Another sweltering month in Charlotte, another boatload of mysteries past and present for overworked, overstressed forensic anthropologist Temperance Brennan.
A week after the night she chases but fails to catch a mysterious trespasser outside her town house, some unknown party texts Tempe four images of a corpse that looks as if it’s been chewed by wild hogs, because it has been. Showboat Medical Examiner Margot Heavner makes it clear that, breaking with her department’s earlier practice (The Bone Collection, 2016, etc.), she has no intention of calling in Tempe as a consultant and promptly identifies the faceless body herself as that of a young Asian man. Nettled by several errors in Heavner’s analysis, and even more by her willingness to share the gory details at a press conference, Tempe launches her own investigation, which is not so much off the books as against the books. Heavner isn’t exactly mollified when Tempe, aided by retired police detective Skinny Slidell and a host of experts, puts a name to the dead man. But the hints of other crimes Tempe’s identification uncovers, particularly crimes against children, spur her on to redouble her efforts despite the new M.E.’s splenetic outbursts. Before he died, it seems, Felix Vodyanov was linked to a passenger ferry that sank in 1994, an even earlier U.S. government project to research biological agents that could control human behavior, the hinky spiritual retreat Sparkling Waters, the dark web site DeepUnder, and the disappearances of at least four schoolchildren, two of whom have also turned up dead. And why on earth was Vodyanov carrying Tempe’s own contact information? The mounting evidence of ever more and ever worse skulduggery will pull Tempe deeper and deeper down what even she sees as a rabbit hole before she confronts a ringleader implicated in “Drugs. Fraud. Breaking and entering. Arson. Kidnapping. How does attempted murder sound?”Forget about solving all these crimes; the signal triumph here is (spoiler) the heroine’s survival.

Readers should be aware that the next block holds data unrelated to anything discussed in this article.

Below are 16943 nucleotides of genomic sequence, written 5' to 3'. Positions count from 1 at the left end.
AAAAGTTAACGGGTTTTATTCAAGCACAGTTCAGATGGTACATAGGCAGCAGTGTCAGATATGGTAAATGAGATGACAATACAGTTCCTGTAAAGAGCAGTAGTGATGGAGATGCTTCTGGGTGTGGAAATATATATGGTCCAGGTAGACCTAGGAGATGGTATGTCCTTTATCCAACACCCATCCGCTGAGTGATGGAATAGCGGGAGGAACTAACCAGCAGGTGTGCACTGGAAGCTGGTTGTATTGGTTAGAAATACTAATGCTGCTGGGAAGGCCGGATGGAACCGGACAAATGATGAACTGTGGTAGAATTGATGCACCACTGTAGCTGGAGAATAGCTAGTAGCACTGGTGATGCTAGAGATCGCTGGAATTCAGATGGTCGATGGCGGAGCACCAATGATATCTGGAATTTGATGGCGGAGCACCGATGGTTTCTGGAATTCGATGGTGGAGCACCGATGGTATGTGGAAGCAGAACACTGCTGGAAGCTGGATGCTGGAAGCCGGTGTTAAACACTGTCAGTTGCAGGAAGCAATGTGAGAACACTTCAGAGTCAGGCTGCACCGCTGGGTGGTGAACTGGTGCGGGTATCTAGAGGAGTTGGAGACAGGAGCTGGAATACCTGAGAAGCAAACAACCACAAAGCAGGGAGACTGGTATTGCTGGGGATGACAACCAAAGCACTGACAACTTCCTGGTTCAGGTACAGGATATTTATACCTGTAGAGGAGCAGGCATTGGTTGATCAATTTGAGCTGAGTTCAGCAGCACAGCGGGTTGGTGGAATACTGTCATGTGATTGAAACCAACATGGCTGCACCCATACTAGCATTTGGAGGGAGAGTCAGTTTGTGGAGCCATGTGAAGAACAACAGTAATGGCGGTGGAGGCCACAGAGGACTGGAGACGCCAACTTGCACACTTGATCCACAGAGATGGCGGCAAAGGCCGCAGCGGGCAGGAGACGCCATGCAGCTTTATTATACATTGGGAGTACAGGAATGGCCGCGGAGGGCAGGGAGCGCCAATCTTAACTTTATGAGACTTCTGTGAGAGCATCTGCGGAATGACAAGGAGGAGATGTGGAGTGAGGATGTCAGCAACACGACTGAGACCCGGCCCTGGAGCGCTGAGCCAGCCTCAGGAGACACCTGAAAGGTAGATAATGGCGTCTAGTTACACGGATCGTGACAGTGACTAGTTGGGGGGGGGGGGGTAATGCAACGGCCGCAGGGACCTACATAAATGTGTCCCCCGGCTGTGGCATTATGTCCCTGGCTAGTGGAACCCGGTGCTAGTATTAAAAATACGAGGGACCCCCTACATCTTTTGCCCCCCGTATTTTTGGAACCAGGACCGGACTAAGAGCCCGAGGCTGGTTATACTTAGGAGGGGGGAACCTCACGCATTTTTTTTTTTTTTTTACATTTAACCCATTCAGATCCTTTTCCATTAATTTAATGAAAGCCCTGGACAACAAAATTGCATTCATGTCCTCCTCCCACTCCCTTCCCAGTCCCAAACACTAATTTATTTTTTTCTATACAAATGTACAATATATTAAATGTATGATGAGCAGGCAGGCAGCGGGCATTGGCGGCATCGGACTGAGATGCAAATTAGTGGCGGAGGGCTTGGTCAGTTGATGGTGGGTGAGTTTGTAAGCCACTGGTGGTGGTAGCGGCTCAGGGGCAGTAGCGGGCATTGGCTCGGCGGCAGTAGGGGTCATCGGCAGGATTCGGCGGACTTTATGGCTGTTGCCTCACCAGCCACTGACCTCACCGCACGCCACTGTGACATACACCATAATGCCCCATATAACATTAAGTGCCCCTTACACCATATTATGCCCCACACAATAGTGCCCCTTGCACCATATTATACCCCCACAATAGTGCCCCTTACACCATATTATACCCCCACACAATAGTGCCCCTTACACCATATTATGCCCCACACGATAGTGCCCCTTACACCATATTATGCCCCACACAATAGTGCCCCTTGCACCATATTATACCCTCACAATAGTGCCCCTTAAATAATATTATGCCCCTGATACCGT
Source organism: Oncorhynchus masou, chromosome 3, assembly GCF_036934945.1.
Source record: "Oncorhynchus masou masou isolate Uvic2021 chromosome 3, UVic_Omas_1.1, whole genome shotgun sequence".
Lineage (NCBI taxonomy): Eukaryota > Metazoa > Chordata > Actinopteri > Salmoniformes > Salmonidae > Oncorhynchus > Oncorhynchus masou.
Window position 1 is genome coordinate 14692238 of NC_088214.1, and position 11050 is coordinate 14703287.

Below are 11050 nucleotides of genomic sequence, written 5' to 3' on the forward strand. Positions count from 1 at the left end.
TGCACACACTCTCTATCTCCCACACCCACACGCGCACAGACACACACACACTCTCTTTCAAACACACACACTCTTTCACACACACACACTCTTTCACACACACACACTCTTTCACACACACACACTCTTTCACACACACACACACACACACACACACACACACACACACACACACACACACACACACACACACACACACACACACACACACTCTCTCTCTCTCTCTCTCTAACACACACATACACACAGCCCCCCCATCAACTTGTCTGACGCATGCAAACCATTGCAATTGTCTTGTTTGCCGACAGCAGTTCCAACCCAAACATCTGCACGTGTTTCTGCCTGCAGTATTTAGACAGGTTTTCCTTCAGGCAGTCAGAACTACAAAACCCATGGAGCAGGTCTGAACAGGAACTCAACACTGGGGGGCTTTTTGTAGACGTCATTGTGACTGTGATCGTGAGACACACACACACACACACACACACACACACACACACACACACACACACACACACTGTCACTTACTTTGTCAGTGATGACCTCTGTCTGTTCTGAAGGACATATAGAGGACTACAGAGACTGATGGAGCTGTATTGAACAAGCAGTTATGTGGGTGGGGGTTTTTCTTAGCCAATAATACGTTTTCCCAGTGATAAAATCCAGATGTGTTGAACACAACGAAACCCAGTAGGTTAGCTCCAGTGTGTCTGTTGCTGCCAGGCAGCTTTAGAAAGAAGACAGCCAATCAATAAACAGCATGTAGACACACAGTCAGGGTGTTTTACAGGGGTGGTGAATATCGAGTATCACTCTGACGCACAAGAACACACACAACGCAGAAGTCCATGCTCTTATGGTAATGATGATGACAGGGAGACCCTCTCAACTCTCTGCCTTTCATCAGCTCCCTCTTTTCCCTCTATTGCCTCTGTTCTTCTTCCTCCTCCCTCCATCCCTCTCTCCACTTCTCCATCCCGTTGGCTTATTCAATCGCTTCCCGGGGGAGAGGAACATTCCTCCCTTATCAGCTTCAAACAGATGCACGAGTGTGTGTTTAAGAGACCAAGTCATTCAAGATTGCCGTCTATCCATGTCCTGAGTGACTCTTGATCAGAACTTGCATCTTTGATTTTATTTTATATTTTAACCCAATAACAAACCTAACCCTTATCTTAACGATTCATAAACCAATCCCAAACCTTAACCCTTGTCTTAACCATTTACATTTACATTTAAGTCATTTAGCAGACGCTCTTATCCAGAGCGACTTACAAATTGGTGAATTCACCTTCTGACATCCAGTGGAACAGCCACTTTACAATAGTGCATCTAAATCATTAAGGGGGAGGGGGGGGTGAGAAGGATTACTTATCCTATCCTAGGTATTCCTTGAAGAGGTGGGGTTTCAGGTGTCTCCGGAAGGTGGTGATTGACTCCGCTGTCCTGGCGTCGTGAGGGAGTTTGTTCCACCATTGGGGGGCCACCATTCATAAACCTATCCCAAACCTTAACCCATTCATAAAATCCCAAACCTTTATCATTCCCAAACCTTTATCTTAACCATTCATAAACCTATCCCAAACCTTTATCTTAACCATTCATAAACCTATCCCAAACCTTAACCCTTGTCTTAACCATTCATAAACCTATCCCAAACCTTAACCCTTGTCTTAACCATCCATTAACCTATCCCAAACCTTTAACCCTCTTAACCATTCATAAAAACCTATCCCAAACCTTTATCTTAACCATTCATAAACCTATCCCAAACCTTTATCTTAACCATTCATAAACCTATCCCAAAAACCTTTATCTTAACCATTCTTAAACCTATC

Pub Date: March 17, 2020
Page Count: 352
Review Posted Online: Dec. 22, 2019